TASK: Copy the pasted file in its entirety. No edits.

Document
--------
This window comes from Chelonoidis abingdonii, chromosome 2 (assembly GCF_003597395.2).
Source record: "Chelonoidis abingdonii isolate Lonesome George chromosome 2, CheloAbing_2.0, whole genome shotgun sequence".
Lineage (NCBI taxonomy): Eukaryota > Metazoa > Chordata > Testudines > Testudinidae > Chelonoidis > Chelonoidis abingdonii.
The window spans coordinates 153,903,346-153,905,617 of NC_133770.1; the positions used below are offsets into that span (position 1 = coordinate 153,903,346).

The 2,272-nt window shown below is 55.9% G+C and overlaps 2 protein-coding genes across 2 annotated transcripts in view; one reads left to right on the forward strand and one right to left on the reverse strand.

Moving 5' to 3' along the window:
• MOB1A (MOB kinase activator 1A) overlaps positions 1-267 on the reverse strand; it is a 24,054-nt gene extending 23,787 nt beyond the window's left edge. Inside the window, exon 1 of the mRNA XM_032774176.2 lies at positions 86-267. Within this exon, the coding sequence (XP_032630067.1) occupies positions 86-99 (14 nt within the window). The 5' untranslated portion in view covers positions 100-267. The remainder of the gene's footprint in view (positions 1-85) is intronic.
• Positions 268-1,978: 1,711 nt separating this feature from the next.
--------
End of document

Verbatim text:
This window comes from Chelonoidis abingdonii, chromosome 2 (assembly GCF_003597395.2).
Source record: "Chelonoidis abingdonii isolate Lonesome George chromosome 2, CheloAbing_2.0, whole genome shotgun sequence".
Lineage (NCBI taxonomy): Eukaryota > Metazoa > Chordata > Testudines > Testudinidae > Chelonoidis > Chelonoidis abingdonii.
The window spans coordinates 153,903,346-153,905,617 of NC_133770.1; the positions used below are offsets into that span (position 1 = coordinate 153,903,346).

The 2,272-nt window shown below is 55.9% G+C and overlaps 2 protein-coding genes across 2 annotated transcripts in view; one reads left to right on the forward strand and one right to left on the reverse strand.

Moving 5' to 3' along the window:
• MOB1A (MOB kinase activator 1A) overlaps positions 1-267 on the reverse strand; it is a 24,054-nt gene extending 23,787 nt beyond the window's left edge. Inside the window, exon 1 of the mRNA XM_032774176.2 lies at positions 86-267. Within this exon, the coding sequence (XP_032630067.1) occupies positions 86-99 (14 nt within the window). The 5' untranslated portion in view covers positions 100-267. The remainder of the gene's footprint in view (positions 1-85) is intronic.
• Positions 268-1,978: 1,711 nt separating this feature from the next.